Kendrapara collector Pradipta Kishore Pattnaik admitted to have received complaints about relief material being carried in bags bearing the symbol of a political party.

“It was an inadvertent mistake. The flattened rice packets that contained conch symbol have been withdrawn. The material is being dispatched to flood-affected areas again after repackaging,” said Pattnaik, while claiming that the symbol also happened to be the trademark of the manufacturer.

The flood victims, however, are not ready to buy the collector’s version. “We think all this is well planned with the panchayat polls fast approaching,” said Sumanta Mohanty from flood-hit Parakula village.

“A partisan administration has turned the system into a flood of politics. Relief has become a means of wooing people towards parties,” said Rasananda Parija, secretary of Patkura Surakhya Manch. The villagers are blaming the pliability of the administration for the ruling party’s grip on the relief operation.

“It is surprising that no government employees are accompanying these relief teams. The relief, it seems, has been handed over to the politicians without any compunction,” said Mohanty.

The ruling party men have managed to corner most of the relief material for its distribution in the villages supposed to be their strongholds.

“The BJD is running a parallel relief operation having taken over the government relief network,” alleged Bijoy Mohapatra, former minister and senior BJP leader.

The district wing president of BJD, Krutibash Patra, however, dismissed the charge as ‘frivolous’ and ‘politically-motivated’.

“Despite adverse conditions, the government machinery is doing its best. The BJD panchayati raj representatives are doing their duty in assisting the officials in ensuring hassle-free relief distribution. But this should not be construed as BJD running the show,” said Patra.

However, a senior executive of a Paradip-based industrial unit, said: “When we spoke to senior government officials expressing our desire to visit a marooned area for distributing relief, we were asked to contact a powerful BJD leader of the district and distribute relief under his direction.”

Pattnaik, on the other hand, asserted that the administration was committed to maintaining transparency in relief operations. “Our stand is non-partisan,” he said.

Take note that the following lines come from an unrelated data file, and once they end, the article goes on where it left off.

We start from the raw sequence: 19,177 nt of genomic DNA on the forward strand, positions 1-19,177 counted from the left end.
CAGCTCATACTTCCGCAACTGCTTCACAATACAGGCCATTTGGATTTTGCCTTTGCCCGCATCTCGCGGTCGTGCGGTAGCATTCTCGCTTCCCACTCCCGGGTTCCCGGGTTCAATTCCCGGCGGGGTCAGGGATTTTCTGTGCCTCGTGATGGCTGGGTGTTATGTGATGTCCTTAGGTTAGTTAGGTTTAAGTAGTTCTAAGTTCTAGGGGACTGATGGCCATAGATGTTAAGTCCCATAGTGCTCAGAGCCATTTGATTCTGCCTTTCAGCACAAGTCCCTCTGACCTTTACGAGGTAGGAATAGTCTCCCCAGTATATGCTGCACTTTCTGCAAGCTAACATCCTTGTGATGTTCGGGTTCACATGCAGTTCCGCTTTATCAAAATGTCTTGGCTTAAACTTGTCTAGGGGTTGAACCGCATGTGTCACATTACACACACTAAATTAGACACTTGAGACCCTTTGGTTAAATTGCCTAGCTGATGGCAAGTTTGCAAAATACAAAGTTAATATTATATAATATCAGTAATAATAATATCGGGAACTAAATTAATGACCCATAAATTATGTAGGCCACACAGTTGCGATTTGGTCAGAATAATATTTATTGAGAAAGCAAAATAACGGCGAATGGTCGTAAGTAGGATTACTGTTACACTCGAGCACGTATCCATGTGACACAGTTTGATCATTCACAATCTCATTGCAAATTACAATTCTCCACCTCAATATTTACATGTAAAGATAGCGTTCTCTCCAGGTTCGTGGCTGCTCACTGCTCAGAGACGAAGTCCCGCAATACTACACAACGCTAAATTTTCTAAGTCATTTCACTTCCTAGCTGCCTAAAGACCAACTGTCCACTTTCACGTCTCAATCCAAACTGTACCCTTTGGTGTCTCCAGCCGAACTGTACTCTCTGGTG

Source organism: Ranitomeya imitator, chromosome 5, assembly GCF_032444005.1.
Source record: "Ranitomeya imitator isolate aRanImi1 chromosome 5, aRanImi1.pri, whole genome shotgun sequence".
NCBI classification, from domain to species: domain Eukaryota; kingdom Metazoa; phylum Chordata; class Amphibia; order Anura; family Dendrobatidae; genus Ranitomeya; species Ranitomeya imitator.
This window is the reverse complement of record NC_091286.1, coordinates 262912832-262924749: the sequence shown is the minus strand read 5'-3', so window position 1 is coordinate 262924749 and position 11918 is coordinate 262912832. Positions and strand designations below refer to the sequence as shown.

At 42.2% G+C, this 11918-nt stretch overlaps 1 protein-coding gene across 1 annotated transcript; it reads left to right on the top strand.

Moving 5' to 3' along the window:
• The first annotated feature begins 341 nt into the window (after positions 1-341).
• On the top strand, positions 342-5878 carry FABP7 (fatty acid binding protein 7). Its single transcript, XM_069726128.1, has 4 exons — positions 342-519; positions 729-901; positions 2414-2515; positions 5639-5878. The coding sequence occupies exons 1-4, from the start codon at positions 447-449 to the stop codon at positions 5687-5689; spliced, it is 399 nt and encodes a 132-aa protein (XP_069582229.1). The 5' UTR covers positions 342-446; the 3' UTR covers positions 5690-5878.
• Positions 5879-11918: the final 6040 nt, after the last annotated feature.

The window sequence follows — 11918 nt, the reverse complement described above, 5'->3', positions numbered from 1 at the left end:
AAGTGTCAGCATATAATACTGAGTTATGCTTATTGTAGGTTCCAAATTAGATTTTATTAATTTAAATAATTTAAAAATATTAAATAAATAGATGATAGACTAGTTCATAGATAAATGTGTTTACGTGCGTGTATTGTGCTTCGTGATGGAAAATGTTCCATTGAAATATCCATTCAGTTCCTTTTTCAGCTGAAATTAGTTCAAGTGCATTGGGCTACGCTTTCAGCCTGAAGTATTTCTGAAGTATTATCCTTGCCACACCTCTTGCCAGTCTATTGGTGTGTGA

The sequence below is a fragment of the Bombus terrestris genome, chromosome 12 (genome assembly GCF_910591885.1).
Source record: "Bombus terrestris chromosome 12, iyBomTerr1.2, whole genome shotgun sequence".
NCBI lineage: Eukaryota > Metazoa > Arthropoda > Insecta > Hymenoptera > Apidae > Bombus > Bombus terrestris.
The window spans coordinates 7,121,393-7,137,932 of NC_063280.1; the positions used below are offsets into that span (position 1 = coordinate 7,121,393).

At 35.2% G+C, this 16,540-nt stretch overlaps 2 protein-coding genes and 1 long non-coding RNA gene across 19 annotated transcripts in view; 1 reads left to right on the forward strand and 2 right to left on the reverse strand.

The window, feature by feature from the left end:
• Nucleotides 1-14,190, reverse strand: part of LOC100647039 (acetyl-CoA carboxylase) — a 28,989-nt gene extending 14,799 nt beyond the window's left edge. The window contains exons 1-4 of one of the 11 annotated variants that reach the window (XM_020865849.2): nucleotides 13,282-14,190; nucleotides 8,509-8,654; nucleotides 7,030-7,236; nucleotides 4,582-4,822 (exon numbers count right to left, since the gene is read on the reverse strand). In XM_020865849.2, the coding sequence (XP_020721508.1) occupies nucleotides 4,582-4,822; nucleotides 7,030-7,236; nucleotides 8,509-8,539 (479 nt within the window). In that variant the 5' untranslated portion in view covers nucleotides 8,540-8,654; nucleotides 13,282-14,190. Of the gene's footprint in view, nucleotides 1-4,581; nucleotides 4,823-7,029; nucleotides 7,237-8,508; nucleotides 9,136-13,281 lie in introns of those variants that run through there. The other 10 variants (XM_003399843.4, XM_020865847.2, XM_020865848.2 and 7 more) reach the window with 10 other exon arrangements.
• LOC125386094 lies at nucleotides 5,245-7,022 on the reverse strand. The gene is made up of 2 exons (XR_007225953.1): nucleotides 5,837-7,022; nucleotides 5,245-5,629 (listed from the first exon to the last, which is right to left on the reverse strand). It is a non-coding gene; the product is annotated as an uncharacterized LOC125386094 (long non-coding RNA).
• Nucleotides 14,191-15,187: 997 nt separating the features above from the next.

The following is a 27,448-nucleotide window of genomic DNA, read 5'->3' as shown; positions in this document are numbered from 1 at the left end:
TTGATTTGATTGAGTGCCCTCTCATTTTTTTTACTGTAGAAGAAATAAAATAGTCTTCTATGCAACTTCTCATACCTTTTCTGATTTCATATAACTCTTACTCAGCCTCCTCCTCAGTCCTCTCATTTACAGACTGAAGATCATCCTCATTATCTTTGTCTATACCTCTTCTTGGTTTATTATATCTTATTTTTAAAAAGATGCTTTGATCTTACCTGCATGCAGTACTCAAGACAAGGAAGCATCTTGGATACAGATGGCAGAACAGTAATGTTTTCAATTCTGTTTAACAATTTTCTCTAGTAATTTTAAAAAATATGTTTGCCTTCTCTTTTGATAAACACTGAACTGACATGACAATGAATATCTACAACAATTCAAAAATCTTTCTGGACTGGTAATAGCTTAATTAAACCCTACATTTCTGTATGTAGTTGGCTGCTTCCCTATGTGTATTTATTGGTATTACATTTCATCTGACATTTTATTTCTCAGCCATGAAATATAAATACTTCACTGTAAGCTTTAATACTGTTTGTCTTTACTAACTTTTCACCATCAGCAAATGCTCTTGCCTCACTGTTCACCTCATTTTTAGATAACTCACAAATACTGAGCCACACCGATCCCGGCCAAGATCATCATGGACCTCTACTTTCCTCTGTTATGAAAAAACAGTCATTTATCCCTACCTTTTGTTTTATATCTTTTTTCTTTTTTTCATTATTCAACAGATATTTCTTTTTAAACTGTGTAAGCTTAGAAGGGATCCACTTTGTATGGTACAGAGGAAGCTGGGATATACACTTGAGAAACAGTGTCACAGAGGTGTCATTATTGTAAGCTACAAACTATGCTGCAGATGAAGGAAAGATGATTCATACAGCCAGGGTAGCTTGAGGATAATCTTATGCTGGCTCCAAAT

Prime Minister concerned over floods in Orissa

Bhubaneswar: Prime Minister Manmohan Singh was concerned about the Orissa floods and a Central team will visit the affected areas shortly for assessment of damage caused by the deluge.

Union Minister of State for Agriculture Harish Rawat told reporters here that he was visiting flood-hit areas in the state on the instructions of the Prime Minister and would apprise him about the situation.

"We have sought detailed information on requirements of the state to deal with the situation," he said.

Helicopters were promptly provided to the state for air-dropping food and relief materials and Rs 154 crore was made available to Orissa under the Calamity Relief Fund in August, he said, rejecting allegations often levelled by the ruling BJD of Central negligence.

Orissa's Special Relief Commissioner PK Mohapatra met the Minister with chief secretary rpt chief secretary BK Patnaik.

Rawat said he sought information on loss in the agriculture sector and damage to houses in the floods so that help under Indira Awas Yojana could be provided.

Among the sectors hit by floods were rural development, works, water resources, panchayati raj, schools and anganwadis, Mohapatra said, adding that the situation arising out of fresh floods in river Baitarani was under control and relief was being provided in five districts.

The chief secretary has directed authorities to furnish damage assessment reports by September 20 in view of the visit by the Central team.

Union Minister Rawat reviewed flood scenario in Orissa, says situation serious

Report by Rashmi r Parida; Bhubaneswar: Union Minister of State for Agriculture, Food Processing, Industries & Parliamentary Affairs  Harish Rawat reviewed the flood scenario at State Guest House, Bhubaneswar and thereafter visited the flood affected areas of Puri District. After his visit he said to media flood situation in Orissa serious.